|Year : 2014 | Volume
| Issue : 1 | Page : 89-91
Repositioning of pedicle conjunctival flap performed for refractory corneal ulcer
Ashok Sharma1, Kanwar Mohan2, Rajan Sharma3, Verinder S Nirankari4
1 Cornea Centre, Chandigarh, India
2 Squint Centre, Chandigarh, India
3 MM Institute of Medical Sciences and Research Mullana, Ambala, Haryana, India
4 Cornea Service, University of Maryland, MD, USA
|Date of Web Publication||1-Jan-2014|
Cornea Centre, 833-834 Sector 22A Chandigarh
Source of Support: None, Conflict of Interest: None
| Abstract|| |
A 50-year-old male was referred with a previous history of conjunctival flap (CF) for a nonhealing fungal corneal ulcer with extreme corneal thinning in the right eye. The peritomy for the CF extended from 6:30 to 9:30 clock h on the cornea. The CF was disengaged, peritomy area deepithelialized, and CF was repositioned. He later underwent penetrating keratoplasty and achieved 20/40 best corrected visual acuity. The authors present a new concept for surgically repositioning CF s to the original site immediately after healing of the corneal ulcer.
Keywords: Limbal Stem Cell Deficiency, Conjunctival Flap, Cornea, Corneal Perforation, Corneal Ulcer
|How to cite this article:|
Sharma A, Mohan K, Sharma R, Nirankari VS. Repositioning of pedicle conjunctival flap performed for refractory corneal ulcer. Middle East Afr J Ophthalmol 2014;21:89-91
|How to cite this URL:|
Sharma A, Mohan K, Sharma R, Nirankari VS. Repositioning of pedicle conjunctival flap performed for refractory corneal ulcer. Middle East Afr J Ophthalmol [serial online] 2014 [cited 2019 Jun 26];21:89-91. Available from: http://www.meajo.org/text.asp?2014/21/1/89/124118
| Introduction|| |
Conjunctival flaps (CFs) have been used to treat recalcitrant corneal ulcers.  Currently with introduction of newer therapeutic options such as cyanoacrylate tissue adhesive,  amniotic membrane transplants  therapeutic deep anterior lamellar keratoplasty (DALK)  and penetrating keratoplasty (PKP),  CFs are rarely used. However, in an emergency situation, CFs may be used as a temporary measure. Conventionally, CFs can remain on for few months and are excised before attempting DALK or PKP. Associated deep corneal vascularization predisposes these patients to allograft rejection. We present a new concept for surgical repositioning of the CFs to the original site.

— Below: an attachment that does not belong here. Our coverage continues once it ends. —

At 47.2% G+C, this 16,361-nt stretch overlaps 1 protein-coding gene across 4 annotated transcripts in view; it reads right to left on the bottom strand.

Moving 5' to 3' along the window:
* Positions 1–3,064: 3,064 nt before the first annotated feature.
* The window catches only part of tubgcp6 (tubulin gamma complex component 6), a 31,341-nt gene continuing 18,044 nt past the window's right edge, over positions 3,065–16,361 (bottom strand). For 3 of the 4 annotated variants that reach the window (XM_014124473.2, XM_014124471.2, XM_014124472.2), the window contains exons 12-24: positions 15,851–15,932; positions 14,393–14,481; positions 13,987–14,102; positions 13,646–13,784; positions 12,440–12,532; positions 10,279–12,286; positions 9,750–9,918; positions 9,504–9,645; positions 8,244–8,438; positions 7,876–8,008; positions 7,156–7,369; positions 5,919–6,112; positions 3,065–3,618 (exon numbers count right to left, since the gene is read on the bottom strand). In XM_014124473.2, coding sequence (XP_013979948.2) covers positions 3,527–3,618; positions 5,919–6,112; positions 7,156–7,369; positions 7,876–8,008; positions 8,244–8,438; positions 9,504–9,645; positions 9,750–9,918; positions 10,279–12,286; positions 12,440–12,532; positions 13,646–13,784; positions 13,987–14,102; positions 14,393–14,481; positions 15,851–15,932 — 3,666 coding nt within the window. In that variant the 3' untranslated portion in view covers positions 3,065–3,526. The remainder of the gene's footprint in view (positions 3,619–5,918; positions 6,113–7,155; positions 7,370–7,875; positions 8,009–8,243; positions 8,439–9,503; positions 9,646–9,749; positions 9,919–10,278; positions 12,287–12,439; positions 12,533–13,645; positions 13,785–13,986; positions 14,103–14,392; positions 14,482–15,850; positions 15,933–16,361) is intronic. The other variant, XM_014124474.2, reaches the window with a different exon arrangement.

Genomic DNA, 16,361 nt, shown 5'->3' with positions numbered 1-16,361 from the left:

| Case Report|| |
A 50-year-old male had complaints of pain, redness, watering, and diminution of vision in the right eye for 4 weeks. The patient had a previous history of a 5.0 × 4.5 mm corneal ulcer and marked corneal thinning in the right eye. He did not show any improvement after 2 weeks of topical and systemic antifungal treatment. The referring ophthalmologist performed a CF in the right eye. After 2 weeks, patient did not show any improvement in symptoms and was referred to us for further treatment.
On examination, the patient's visual acuity was count fingers in the right eye and 20/20 in the left eye. Slit-lamp biomicroscopy revealed a thick CF including Tenon's capsule, extending 6.5 mm on the right cornea. The limbal conjunctiva had been removed from 6:30 to 9:30 clock h [Figure 1]a. The projecting 10-0 nylon sutures were removed. Left eye on examination was normal. We elected to reposit the CF with the method described below.
|Figure 1: (a) Conjunctival flap done for nonhealing fungal corneal ulcer (right eye). (b) Healthy limbus and leukomatous corneal opacity (right eye)|
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Repositioning of the CF
A low-dose peribulbar anesthesia (5 mL) was delivered containing 2.5 mL each, of xylocaine (2%) and bupivacaine (1%). The eye was prepared in a sterile fashion and draped. A Barraquer wire eyelid speculum was inserted for adequate globe exposure. First, the wound was evaluated. The peritomy area was deepithelialized. The CF was disengaged, fibrous tissue was excised and the CF was resutured to the original position with interrupted 8-0 vicryl sutures. The excision of the CF left behind a corneal epithelial defect, corneal opacity, and corneal thinning. A bandage contact lens (BCL) was applied. The patient was placed on moxifloxacin 0.3%, natamycin suspension 5%, and cyclopentolate hydrochloride 1% three times daily. The epithelial defect healed within a week and the BCL was removed. The corneal ulcer healed resulting in avascular corneal opacity [Figure 1]b.
At 3 months follow-up, corneal opacity persisted and best corrected visual acuity was 20/200. The patient underwent an uneventful PKP. Over 4 years of follow-up, the patient achieved a best corrected visual acuity of 20/40 and the graft remained clear.
| Discussion|| |